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Open access

Affective relatedness, temporalities, and the politics of care in a medical South-South partnership

The Cuban mission in Brazil

Maria Lidola


For more than 50 years, Cuba has been one of the most important players in the field of international medical care in the Global South. Between 2013 and 2018, Cuba sent nearly 18,000 Cuban health professionals to Brazil within the framework of the More Doctors Program to assist during the Brazilian public health care system's state of emergency. This article focuses on local encounters and emergent socialities between Cuban physicians and Brazilian patients and medical staff. Their sensitive moments of interaction—with their embodied, emplaced, and political dimensions of past and present—hold the possibility of a fragile intersubjectivity that creates its own temporal and affective dynamics, undermining, for a moment, the prevalent care regimes.

Open access

After the boom

Petro-politics and the fate of revolution in Venezuela

Aaron Kappeler

Matthew Wilde, A blessing and a curse: Oil, politics, and morality in Venezuela. Stanford, CA: Stanford University Press, 2023.

Mariya Ivancheva, The alternative university: Lessons from Bolivarian Venezuela. Stanford, CA: Stanford University Press, 2023.

Open access

Along the twilights of care

Continuities of technomoral politics in São Paulo's pro-migrant activism

Heike Drotbohm


This article explores central dimensions of different forms of asymmetric care that fall between the competences of overlapping civil society organizations. Based on anthropological fieldwork conducted in São Paulo, Brazil, the article follows migrants arriving and integrating across different nodes of reception, including church-based NGOs, humanitarian organizations, and activist housing projects. Overlaps between these different forms of reception, care, and control do not arise only when migrants refer to different organizational structures. Instead, numerous formal and organizational similarities complicate a clear separation of these domains of asymmetric care. By concentrating on incidents when the encounters between migrant activists and Brazilian activists are disturbed, this article traces the mutual irritation of differently positioned actors, who calibrate their moral claims and produce new understandings of “worthiness.”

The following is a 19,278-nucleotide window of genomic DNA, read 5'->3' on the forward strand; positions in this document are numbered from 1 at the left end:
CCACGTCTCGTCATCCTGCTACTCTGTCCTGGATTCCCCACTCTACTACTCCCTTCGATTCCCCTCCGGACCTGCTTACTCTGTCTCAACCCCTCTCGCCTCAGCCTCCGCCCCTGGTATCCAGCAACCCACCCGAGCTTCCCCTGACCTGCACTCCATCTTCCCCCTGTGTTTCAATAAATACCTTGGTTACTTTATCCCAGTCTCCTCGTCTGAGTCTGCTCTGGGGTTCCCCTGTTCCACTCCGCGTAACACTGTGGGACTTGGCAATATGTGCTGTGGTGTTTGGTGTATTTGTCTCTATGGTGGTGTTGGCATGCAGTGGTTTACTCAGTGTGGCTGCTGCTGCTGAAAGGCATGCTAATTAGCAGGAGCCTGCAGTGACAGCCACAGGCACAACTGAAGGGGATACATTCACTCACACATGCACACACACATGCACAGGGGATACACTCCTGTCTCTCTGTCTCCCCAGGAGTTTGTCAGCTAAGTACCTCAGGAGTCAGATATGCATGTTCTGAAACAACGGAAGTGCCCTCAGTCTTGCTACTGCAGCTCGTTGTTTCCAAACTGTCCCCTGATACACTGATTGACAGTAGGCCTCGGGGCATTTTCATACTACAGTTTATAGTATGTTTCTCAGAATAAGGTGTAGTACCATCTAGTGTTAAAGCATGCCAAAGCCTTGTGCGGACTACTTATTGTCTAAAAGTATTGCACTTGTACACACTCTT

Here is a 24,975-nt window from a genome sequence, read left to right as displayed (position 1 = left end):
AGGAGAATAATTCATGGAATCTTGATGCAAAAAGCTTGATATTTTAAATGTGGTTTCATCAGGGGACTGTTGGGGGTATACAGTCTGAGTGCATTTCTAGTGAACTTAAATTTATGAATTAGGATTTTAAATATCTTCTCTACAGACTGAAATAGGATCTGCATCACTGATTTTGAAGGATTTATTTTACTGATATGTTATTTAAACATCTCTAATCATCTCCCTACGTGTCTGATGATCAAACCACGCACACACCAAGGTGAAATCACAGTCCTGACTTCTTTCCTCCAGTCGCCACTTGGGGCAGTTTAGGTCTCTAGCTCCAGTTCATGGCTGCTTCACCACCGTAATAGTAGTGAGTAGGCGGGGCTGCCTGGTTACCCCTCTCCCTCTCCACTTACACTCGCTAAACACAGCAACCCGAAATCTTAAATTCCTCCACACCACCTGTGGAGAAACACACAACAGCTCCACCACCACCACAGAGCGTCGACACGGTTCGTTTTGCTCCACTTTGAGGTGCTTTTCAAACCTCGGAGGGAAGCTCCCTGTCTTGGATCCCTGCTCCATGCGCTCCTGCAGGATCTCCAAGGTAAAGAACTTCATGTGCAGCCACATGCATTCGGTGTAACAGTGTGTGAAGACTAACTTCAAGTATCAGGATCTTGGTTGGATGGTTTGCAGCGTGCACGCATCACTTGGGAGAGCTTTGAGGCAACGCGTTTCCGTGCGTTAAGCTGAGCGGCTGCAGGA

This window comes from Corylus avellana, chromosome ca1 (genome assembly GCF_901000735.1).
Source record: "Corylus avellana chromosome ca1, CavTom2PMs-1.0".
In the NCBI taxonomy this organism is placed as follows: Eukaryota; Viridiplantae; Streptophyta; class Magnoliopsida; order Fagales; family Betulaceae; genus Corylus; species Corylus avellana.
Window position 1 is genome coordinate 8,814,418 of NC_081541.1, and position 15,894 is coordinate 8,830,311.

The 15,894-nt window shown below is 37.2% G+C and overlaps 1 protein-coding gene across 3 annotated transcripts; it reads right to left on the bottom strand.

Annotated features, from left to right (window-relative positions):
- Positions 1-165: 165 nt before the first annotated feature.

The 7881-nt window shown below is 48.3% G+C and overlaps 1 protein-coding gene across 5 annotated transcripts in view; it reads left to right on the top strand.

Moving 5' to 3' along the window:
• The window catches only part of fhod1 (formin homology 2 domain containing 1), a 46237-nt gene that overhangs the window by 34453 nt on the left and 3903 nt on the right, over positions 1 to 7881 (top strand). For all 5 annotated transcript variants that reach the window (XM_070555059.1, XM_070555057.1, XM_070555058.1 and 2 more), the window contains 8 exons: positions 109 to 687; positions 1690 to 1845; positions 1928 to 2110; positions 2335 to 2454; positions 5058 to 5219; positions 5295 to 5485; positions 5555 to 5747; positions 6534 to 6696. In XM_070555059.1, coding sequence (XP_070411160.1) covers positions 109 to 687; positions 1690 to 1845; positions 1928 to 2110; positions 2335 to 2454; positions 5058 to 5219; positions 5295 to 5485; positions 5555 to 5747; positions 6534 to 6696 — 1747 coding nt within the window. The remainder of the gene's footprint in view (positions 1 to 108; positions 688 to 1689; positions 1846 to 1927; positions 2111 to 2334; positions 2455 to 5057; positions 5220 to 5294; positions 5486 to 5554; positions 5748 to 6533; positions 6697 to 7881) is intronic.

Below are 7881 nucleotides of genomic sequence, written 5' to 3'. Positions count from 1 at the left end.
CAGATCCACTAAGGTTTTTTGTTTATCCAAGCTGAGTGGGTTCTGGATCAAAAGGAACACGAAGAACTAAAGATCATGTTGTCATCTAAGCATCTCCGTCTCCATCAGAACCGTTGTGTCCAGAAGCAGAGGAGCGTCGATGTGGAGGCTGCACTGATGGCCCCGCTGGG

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The Apian Pharmacopeia

Chloe Silverman


This article describes the pharmaceuticalization of honeybee health, a process that has accelerated alongside growing beekeeper concerns about unexplained colony losses over the past nearly two decades. Despite their uncertainty about the causes of colony loss and the role of pesticide exposures in rendering bees vulnerable, many entomologists agree that controlling populations of parasitic mites in bee colonies is the key to bees’ survival, making mite infestations a primary target for medical interventions. The pharmaceuticalization of honeybee health means that beekeepers need to track drug administration to prevent toxic interactions, avoid overuse, and reduce resistance. This means not only managing those chemicals intentionally applied, but also those ferried in from outside the colony, notably pesticides and fungicides. Medicalizing a range of husbandry practices like supplemental feeding and mite treatment has become a way to regulate beekeepers’ use of medicine as well as encourage it, making medicalization, paradoxically, a means of encouraging restraint.

Open access

The “awkwardnesses” of aid and exchange

Food cooperative practices in austerity Britain

Celia Plender


Self-help and mutual aid have been at the heart of the consumer cooperative movement and its response to food insecurity since its inception. Yet how these terms are conceptualized and practiced in contemporary food co-ops often has more to do with their individual histories, ideologies, and the values of those involved than it does the history of the cooperative movement. Drawing on ethnographic examples from two London-based food co-ops with different backgrounds, this article explores how each enacts ideals of aid and exchange. It argues that the context of austerity creates “awkwardnesses” between and within personal values and organizational structures in the face of inequality, leading to blurred boundaries between different models of aid and exchange and the forms of moral accounting that these entail.

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Book Reviews

Enrico Beltramini, Elisabeth C. Macknight, and Eloise Grey